• Maximize use of organic inputs – composts, manures, recyclables

  • Increase nutritive values of foods (and energy efficiency in the process)

  • Increase vegetable, reduce animal component in diets.

  • Re-build an agricultural society to be sustainable


Basic goals for agriculture

Basic Goals for agriculture

  • Build a regional food system

  • Build a regional food community

  • Build a regional food marketplace


Sustainable agriculture

Sustainable Agriculture

  • environmental health

  • human health

  • economic profitability

  • social and economic equity


Consumer preferences

Consumer Preferences

  • Local, Small

  • Quality - safety, flavor and freshness, appearance, nutrition

  • Organic, or ‘natural’

  • Documented

  • Profitable

  • Environmental Quality

  • Farmland and habitat preservation

  • Convenient


Food system basic components

Food System Basic Components

Production >> Marketing >> Transport


Resources

Resources

  • Land, Water, Labor, Energy

  • Infrastructure

  • Social and Cultural Assets

  • Information

  • Organization

  • *Demand *


Participants

Participants

  • Producers, processors, warehousers

  • distributors, brokers, marketers

  • Farmers Markets, cooperatives, CSA’s

  • restaurants, wineries, breweries

  • institutions, corporations, NPO’s, agencies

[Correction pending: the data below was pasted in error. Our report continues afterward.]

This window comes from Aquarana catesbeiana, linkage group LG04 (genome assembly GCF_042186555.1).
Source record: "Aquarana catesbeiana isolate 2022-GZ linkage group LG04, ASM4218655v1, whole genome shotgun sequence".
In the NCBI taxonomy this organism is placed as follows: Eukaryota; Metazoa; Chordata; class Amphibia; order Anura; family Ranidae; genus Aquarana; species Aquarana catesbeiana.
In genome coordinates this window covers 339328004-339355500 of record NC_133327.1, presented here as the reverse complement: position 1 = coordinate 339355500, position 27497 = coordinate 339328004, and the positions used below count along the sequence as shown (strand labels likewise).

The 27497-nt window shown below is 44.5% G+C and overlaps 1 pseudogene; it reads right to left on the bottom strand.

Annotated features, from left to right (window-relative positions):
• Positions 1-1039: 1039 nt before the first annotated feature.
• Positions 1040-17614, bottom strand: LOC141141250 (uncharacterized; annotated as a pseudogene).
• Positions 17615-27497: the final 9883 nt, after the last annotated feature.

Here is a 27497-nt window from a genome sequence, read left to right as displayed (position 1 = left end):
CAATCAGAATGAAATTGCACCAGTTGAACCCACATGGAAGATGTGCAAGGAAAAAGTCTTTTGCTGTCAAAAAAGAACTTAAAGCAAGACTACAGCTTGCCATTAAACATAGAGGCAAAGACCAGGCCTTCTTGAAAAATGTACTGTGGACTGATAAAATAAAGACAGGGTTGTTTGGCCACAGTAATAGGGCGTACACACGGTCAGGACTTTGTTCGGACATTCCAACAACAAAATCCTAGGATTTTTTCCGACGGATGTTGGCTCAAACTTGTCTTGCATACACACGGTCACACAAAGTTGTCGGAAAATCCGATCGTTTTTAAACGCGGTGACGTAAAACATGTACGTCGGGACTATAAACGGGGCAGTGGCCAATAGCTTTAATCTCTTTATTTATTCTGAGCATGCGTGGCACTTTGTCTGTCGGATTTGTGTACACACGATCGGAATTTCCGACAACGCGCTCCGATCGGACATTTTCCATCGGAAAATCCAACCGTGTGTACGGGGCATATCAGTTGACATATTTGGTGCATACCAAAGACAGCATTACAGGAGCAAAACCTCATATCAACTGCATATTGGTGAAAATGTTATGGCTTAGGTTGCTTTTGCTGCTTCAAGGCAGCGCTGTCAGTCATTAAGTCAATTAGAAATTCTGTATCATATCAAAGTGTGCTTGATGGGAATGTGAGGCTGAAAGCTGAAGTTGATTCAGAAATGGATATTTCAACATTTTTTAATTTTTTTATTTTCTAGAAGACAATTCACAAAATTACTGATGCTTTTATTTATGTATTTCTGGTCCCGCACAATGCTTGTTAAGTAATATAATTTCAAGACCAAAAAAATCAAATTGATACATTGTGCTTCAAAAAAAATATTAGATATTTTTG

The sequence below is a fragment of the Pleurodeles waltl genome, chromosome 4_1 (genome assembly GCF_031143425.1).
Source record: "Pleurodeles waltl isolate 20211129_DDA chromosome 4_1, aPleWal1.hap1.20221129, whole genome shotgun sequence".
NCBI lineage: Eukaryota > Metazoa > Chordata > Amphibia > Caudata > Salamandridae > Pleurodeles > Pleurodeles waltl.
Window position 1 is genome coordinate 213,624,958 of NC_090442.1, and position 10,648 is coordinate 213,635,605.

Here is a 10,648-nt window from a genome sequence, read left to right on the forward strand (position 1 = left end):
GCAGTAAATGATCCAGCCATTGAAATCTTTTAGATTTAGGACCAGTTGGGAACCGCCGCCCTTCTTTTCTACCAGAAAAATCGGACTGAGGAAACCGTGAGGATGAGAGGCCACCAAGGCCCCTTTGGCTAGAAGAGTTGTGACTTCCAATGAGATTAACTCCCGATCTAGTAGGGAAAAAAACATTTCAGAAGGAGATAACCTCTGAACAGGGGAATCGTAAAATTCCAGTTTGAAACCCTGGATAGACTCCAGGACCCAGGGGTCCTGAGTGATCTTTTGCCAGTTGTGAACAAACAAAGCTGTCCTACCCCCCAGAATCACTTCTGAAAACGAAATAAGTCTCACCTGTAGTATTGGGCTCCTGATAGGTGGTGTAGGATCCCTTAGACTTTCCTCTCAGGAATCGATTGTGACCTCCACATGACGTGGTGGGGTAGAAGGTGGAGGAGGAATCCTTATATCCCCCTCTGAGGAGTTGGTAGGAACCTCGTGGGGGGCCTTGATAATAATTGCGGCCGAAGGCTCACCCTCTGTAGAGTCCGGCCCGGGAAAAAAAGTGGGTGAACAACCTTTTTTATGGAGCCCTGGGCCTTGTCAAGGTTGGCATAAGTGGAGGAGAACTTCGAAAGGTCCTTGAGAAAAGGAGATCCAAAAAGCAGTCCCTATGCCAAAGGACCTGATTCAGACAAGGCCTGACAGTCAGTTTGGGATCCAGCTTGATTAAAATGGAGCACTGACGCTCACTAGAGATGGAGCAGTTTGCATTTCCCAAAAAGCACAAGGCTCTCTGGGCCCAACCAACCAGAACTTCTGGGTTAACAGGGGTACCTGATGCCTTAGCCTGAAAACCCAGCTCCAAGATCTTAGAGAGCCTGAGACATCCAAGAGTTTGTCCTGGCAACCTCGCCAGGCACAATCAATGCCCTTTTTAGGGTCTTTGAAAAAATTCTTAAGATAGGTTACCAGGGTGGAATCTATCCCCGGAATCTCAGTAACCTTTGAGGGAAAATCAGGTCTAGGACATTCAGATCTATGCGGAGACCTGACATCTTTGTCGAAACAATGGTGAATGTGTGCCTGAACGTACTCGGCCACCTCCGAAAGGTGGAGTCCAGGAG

• Etc.


Participants gainesville fl

Participants – Gainesville FL

  • County and City Planning Offices

  • Special programs and initiatives, such as:

    • Energy Conservation Strategies Commission

    • UF Office of Sustainability

    • UF Center for Organics, IFAS

  • Alachua County Agricultural Extension

  • IFAS Small Farms Program, and IFAS Food and Resource Economics Dept

  • AC Dept of Environmental Protection (EPD)

  • AC Natural Resources Conservation (NRCS)

  • USDA Resource Conservation and Development (see www.Floridafarmlink.org)

  • Gainesville Chamber of Commerce

  • Sustainable Alachua County

  • Florida Organic Growers (FOG), based in Gainesville

  • High Schools, Churches, and other institutions that have local food connections

  • Hundreds of local growers, many of whom are expert or innovative in different methods

  • Increased local sourcing by existing retailers, such as Publix Greenwise products

  • New cooperatives, restaurants, farmers markets, and other initiatives focused on local foods


What will it look like

What will it look like?

Foodshed

-NOT

25 mi


What will it look like1

What will it look like?

100 mi


Sustainable agriculture and energy what it will look like what government can do

Gainesville –

25 and 50

Mile radius

General

Land Use:

Agriculture

And

Institutional

Data Source:

FGDL


Sustainable agriculture and energy what it will look like what government can do

Gainesville –

25 Mile radius

General

Land Use:

Agriculture

And

Institutional

Data Source:

FGDL


Distribution system

Distribution system

  • Direct sales, minimal brokerage

  • Minimal hauling distances

  • Maximize backhauling

  • Aggregated pickup points

  • Aggregated dropoff points

  • Minimal processing, packaging, storage….

  • Use maps, GIS and communications to plan and adjust routes.

  • Avoid overlap and redundancy in transport